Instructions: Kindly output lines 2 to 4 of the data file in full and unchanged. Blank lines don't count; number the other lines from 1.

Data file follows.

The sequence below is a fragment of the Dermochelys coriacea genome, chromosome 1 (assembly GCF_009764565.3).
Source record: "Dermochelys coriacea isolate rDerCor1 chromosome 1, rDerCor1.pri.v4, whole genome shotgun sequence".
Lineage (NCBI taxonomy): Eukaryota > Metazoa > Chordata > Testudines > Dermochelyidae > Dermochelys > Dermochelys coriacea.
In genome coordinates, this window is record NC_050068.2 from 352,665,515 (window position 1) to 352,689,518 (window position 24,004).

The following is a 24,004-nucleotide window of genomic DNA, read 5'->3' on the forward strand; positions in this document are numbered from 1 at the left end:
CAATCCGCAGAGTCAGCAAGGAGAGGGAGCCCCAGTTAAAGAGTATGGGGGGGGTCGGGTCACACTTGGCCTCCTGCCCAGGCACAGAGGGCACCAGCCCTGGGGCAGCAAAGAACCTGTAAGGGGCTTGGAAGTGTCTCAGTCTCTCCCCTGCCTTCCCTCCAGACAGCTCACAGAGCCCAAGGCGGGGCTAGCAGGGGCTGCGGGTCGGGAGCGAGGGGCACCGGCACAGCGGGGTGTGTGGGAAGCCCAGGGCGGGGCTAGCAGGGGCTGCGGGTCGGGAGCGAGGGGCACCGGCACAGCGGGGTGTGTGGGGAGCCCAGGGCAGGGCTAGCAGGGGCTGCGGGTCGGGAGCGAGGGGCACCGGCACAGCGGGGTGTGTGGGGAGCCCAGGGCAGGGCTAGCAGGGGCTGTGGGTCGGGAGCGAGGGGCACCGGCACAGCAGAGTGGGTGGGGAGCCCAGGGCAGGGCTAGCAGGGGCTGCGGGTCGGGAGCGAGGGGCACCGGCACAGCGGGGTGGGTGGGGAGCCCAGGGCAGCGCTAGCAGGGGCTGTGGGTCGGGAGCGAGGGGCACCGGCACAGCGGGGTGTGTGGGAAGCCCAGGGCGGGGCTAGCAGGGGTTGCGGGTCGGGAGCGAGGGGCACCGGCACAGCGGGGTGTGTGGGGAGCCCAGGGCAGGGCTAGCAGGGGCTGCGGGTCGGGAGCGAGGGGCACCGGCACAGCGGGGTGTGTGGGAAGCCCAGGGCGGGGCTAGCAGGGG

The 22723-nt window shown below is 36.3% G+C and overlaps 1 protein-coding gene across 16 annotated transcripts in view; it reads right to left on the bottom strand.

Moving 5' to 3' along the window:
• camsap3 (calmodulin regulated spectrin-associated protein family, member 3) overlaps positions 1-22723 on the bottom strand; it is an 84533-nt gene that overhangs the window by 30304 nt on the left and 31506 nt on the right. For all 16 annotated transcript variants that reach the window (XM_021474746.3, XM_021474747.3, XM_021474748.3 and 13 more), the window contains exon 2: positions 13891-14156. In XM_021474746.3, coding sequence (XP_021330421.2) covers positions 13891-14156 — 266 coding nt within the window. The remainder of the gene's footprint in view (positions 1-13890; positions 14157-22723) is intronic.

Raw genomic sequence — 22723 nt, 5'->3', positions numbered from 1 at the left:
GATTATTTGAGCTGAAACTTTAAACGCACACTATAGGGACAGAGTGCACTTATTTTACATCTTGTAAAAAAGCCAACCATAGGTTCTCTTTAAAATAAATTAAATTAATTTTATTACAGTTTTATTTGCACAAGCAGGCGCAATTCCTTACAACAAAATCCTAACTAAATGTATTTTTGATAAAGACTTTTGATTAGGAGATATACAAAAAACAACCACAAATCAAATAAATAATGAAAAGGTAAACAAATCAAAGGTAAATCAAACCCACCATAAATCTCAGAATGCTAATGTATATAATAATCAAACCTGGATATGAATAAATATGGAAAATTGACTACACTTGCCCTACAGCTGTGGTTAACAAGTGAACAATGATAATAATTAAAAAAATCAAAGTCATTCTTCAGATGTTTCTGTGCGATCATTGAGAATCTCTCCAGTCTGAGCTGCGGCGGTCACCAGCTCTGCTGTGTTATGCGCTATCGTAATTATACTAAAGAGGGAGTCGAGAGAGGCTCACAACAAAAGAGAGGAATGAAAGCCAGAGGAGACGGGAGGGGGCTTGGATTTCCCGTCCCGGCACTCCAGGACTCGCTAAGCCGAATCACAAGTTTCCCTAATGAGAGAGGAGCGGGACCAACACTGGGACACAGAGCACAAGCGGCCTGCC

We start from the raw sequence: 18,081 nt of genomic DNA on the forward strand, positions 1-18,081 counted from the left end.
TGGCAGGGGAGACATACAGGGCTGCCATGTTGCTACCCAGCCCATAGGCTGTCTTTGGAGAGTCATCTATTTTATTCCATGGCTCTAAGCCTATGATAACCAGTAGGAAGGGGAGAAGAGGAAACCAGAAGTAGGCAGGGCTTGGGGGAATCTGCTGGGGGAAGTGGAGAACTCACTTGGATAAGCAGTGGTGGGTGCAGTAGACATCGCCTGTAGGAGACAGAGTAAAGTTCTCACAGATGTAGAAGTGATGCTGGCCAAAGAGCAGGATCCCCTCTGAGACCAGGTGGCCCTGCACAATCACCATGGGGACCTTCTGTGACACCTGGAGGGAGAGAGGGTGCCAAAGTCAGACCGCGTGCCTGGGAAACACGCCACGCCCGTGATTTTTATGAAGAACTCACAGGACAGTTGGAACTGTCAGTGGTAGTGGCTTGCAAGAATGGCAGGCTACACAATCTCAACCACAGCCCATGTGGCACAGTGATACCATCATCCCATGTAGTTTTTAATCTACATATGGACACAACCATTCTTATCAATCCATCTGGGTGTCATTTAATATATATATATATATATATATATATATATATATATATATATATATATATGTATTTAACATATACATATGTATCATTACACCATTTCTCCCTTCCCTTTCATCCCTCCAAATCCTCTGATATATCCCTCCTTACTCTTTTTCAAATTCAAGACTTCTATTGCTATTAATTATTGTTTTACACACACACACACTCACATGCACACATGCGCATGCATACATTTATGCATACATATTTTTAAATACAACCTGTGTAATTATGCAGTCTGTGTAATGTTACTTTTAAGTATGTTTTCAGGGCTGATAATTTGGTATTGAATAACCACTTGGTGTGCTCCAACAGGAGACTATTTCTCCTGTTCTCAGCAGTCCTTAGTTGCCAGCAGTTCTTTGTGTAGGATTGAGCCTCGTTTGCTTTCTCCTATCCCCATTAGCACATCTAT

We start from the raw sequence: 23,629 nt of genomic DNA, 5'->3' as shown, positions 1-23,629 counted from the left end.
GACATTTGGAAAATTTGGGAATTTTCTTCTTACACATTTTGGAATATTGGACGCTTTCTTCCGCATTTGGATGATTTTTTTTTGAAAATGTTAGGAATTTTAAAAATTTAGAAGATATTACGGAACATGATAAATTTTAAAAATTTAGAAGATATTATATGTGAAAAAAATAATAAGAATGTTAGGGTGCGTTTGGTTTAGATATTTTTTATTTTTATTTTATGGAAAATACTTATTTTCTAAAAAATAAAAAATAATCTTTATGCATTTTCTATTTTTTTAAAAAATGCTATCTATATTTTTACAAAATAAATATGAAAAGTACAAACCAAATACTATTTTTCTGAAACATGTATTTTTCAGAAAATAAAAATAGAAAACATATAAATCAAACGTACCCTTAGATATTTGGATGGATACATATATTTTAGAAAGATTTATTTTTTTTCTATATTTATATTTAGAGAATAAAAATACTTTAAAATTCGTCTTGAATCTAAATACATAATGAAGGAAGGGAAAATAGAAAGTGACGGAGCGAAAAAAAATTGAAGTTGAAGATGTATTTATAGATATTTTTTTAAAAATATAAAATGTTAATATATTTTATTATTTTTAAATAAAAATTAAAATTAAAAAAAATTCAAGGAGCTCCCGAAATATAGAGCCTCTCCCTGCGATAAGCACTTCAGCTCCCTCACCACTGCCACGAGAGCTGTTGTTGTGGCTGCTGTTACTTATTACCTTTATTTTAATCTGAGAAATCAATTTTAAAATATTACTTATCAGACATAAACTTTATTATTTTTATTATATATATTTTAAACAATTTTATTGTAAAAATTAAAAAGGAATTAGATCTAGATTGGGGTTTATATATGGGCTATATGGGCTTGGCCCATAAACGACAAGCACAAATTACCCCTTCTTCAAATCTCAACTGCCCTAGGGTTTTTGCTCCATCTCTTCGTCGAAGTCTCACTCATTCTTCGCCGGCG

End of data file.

Source record: "Dermochelys coriacea isolate rDerCor1 chromosome 1, rDerCor1.pri.v4, whole genome shotgun sequence".
Lineage (NCBI taxonomy): Eukaryota > Metazoa > Chordata > Testudines > Dermochelyidae > Dermochelys > Dermochelys coriacea.
In genome coordinates, this window is record NC_050068.2 from 352,665,515 (window position 1) to 352,689,518 (window position 24,004).